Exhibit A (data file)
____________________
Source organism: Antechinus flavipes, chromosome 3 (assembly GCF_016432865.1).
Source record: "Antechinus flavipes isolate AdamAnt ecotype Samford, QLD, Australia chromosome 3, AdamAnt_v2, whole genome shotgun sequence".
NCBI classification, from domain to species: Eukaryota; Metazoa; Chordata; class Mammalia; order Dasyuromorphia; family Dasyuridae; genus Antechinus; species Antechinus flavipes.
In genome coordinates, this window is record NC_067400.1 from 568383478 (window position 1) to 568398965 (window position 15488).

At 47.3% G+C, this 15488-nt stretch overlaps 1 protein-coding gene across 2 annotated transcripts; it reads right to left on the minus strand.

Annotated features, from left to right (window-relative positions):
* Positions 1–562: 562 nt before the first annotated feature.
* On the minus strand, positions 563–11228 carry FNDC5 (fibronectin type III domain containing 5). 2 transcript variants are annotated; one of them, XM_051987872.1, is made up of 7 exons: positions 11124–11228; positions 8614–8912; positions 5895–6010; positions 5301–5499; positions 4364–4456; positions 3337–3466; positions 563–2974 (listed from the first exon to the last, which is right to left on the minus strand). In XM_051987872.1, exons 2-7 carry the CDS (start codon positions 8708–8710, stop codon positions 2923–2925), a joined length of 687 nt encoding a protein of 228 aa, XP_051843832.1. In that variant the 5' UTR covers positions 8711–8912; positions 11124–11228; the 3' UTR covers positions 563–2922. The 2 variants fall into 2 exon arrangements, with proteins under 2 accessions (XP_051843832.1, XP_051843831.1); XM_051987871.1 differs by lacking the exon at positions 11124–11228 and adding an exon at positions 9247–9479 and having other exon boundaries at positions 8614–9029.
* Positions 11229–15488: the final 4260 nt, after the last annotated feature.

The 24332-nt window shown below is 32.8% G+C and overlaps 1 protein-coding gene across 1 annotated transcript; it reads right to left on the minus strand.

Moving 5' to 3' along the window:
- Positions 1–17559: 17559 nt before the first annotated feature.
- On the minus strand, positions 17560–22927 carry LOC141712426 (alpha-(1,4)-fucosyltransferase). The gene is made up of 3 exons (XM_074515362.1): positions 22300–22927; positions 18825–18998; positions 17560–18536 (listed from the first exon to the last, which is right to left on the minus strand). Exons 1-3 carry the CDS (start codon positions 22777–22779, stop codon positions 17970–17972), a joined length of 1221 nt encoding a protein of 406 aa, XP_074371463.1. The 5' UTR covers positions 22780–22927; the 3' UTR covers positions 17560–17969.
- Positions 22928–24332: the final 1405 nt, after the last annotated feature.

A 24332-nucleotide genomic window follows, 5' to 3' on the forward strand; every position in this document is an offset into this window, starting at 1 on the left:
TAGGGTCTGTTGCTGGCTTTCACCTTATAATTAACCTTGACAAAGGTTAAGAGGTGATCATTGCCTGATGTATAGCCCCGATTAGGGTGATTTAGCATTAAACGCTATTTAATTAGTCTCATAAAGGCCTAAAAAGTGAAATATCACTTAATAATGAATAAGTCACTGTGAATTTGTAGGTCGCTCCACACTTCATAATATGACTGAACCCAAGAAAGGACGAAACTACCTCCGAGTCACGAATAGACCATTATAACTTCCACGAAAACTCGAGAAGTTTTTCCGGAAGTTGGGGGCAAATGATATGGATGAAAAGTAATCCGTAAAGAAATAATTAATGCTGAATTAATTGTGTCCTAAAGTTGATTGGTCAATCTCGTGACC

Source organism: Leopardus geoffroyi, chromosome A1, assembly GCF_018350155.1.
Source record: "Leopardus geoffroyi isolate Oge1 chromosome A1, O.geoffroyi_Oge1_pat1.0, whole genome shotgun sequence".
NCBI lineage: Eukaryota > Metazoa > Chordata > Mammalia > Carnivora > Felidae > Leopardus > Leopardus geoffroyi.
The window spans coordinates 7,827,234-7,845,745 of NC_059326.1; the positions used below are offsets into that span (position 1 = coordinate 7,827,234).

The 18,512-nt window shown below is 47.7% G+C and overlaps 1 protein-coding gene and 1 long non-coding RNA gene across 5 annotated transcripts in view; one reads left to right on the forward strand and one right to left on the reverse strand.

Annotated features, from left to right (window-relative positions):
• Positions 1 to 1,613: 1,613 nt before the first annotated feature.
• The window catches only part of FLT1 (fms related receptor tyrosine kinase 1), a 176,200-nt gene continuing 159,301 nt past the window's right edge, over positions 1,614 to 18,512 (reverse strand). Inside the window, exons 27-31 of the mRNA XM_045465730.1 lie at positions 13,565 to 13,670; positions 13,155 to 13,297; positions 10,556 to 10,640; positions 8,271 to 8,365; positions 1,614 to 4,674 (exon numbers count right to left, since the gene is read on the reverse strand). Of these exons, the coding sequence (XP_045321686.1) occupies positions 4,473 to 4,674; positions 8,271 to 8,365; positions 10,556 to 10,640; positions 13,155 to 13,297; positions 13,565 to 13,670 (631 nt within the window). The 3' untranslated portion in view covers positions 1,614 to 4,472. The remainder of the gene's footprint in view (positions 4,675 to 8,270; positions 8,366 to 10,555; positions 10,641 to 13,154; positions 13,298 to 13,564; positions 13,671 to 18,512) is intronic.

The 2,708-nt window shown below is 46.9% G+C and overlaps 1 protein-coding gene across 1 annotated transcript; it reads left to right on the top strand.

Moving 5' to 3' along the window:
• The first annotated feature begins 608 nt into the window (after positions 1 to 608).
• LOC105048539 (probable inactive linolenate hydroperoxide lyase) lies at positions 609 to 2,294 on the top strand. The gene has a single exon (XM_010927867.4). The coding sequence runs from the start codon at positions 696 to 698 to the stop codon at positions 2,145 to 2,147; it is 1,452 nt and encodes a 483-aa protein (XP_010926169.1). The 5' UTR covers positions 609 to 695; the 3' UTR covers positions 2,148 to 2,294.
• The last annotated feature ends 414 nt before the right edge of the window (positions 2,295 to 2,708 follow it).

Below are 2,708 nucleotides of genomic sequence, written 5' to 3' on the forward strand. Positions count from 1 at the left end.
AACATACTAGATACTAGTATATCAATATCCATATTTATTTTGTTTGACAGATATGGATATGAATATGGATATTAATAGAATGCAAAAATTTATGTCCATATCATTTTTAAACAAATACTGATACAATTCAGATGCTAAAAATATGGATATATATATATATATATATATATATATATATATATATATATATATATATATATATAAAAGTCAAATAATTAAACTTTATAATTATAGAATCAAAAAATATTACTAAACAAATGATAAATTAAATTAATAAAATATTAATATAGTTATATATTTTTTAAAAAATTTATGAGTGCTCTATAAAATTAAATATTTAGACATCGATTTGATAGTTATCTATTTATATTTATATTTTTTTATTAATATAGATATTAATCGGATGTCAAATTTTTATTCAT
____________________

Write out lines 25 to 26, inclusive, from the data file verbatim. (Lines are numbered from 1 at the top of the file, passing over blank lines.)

The 2,708-nt window shown below is 46.9% G+C and overlaps 1 protein-coding gene across 1 annotated transcript; it reads left to right on the top strand.

Moving 5' to 3' along the window: